Windhoek-The budget cut of 6.10 percent for the Ministry of Health and Social Services (MoHSS) for 2018/19 has negatively impacted the job prospects of over 343 nurses who were awaiting employment – after health minister Bernard Haufiku confirmed that no new intakes are on the cards during the financial year.
About 169 recently graduated registered nurses from academic institutions and 174 registered nurses trained under the health ministry’s Project 2013, in response to a recommendation of the Presidential Commission, will not find government employment this financial year.
The freezing of nursing jobs was announced by Haufiku in the National Assembly yesterday when motivating the ministry’s budget of over N$6.5 billion.
“The ministry could not absorb these graduate nurses. Not that we do not need them or do not want to employ them, but simply because the ministry did not have positions for these nurses then, but subsequently created positions through compensatory reduction by converting managerial and administrative posts into professional cadres,” he said.
“But now that we have the positions we do not have funds to employ them,” he said, adding that this was not particular to nurses but cuts across all professional cadres.
Haufiku says if lawmakers agree that more funds be allocated to health, the ministry would, in the shortest possible period, employ the graduate nurses, dentists, pharmacists and many others.
“I personally believe that as long as the ministry remains faced with a critical shortage of staff, lacks appropriate and basic medical equipment and physical infrastructure, that are dilapidated or critically lacking, such as renal dialysis units, for which Namibia is paying so much both monetarily and importantly, in human lives, this ministry in particular and government in general will always be making headline news and always for the wrong reasons,” said Haufiku.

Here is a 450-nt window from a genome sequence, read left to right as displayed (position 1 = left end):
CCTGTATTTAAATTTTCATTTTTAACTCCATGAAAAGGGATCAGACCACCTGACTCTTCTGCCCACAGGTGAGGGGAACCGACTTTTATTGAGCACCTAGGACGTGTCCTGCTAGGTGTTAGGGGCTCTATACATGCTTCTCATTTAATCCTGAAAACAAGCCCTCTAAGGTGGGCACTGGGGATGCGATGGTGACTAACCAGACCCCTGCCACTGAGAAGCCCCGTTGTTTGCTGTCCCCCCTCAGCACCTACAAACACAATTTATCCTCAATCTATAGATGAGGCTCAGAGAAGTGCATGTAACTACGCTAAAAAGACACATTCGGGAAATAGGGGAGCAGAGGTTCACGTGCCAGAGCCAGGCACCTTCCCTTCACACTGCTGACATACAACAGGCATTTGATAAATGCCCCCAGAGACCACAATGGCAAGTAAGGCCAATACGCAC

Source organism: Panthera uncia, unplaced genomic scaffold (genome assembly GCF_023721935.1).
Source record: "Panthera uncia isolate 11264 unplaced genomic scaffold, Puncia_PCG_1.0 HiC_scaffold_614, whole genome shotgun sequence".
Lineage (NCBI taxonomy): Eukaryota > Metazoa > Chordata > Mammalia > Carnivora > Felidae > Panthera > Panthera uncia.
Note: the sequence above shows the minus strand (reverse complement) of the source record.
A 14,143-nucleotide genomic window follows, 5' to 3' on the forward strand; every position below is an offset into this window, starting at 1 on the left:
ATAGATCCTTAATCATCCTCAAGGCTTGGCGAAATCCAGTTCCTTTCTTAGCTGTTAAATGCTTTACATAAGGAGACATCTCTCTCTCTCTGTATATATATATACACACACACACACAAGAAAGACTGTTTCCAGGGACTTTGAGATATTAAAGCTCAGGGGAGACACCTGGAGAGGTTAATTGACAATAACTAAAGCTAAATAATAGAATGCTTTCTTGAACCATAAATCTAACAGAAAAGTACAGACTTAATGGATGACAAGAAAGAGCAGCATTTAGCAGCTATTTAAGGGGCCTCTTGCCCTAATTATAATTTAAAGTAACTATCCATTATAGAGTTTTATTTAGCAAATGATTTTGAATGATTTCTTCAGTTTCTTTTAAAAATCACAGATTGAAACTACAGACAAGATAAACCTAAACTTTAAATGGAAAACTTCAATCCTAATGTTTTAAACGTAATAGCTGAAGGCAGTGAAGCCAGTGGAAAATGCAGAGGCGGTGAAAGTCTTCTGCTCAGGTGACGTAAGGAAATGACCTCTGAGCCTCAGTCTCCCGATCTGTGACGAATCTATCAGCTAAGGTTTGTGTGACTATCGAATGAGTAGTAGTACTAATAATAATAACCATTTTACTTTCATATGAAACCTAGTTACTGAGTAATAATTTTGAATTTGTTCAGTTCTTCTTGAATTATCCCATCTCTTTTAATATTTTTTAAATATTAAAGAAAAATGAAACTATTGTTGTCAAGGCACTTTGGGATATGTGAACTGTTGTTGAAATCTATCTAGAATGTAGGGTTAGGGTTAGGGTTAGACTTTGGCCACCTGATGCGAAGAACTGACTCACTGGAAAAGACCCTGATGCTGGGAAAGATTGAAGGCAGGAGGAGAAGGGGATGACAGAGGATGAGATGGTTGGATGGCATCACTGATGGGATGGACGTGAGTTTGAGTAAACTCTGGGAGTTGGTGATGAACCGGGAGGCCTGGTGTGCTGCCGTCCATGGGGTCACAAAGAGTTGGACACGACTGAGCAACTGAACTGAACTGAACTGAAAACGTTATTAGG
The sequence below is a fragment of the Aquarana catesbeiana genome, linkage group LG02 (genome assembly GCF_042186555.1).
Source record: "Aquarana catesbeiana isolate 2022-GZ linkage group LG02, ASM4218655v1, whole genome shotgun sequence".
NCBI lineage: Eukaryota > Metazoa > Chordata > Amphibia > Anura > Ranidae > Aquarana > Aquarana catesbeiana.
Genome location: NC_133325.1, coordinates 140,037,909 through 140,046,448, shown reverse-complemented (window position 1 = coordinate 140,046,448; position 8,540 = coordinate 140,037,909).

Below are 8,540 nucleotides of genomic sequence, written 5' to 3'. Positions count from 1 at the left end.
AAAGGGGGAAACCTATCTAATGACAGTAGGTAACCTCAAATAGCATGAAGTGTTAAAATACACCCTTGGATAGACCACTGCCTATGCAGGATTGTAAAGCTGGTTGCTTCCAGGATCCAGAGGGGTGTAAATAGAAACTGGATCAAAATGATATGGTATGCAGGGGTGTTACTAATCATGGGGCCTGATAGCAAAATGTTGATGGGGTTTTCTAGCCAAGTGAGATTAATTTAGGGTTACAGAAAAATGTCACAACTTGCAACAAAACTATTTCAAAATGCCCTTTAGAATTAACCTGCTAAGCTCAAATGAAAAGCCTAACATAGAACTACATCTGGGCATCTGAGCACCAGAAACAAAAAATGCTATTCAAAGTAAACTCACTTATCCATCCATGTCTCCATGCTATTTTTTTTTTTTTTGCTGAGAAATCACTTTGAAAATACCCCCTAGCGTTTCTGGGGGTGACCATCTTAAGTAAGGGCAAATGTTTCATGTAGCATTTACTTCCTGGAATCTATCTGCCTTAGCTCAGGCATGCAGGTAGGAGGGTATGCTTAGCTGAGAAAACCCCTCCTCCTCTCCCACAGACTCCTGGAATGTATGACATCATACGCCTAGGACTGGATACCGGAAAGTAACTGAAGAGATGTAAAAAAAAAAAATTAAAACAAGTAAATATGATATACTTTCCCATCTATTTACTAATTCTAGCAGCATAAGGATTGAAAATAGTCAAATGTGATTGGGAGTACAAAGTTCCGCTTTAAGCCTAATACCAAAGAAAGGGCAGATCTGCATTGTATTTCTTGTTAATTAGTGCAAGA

About 36 unemployed registered nurses earlier this year gathered at the Ministry of Health and Social Services headquarters where they demanded answers on when they would be employed. More medical professionals are expected to graduate from the Namibia University of Science and Technology (NUST) later this week.
The nurses had refused to hand their petition to the deputy health minister, Juliet Kavetuna, saying they will only deal with the minister Bernard Haufiku.
They booed the deputy minister who silently waited for at least 15 minutes before leaving.
“Maybe Haufiku is coming,” was Kavetuna’s response before making the thumbs down gesture before leaving. “We only want the minister to accept our petition,” said the group’s spokesperson Junias Shilunga.The nurses held up placards written “budget is out”, “Ministry of Health please hire us”, and “stop discriminating nurses”. They also demanded answers on the frozen posts, saying the posts were advertised last year and nurses have waited for the budget to be released.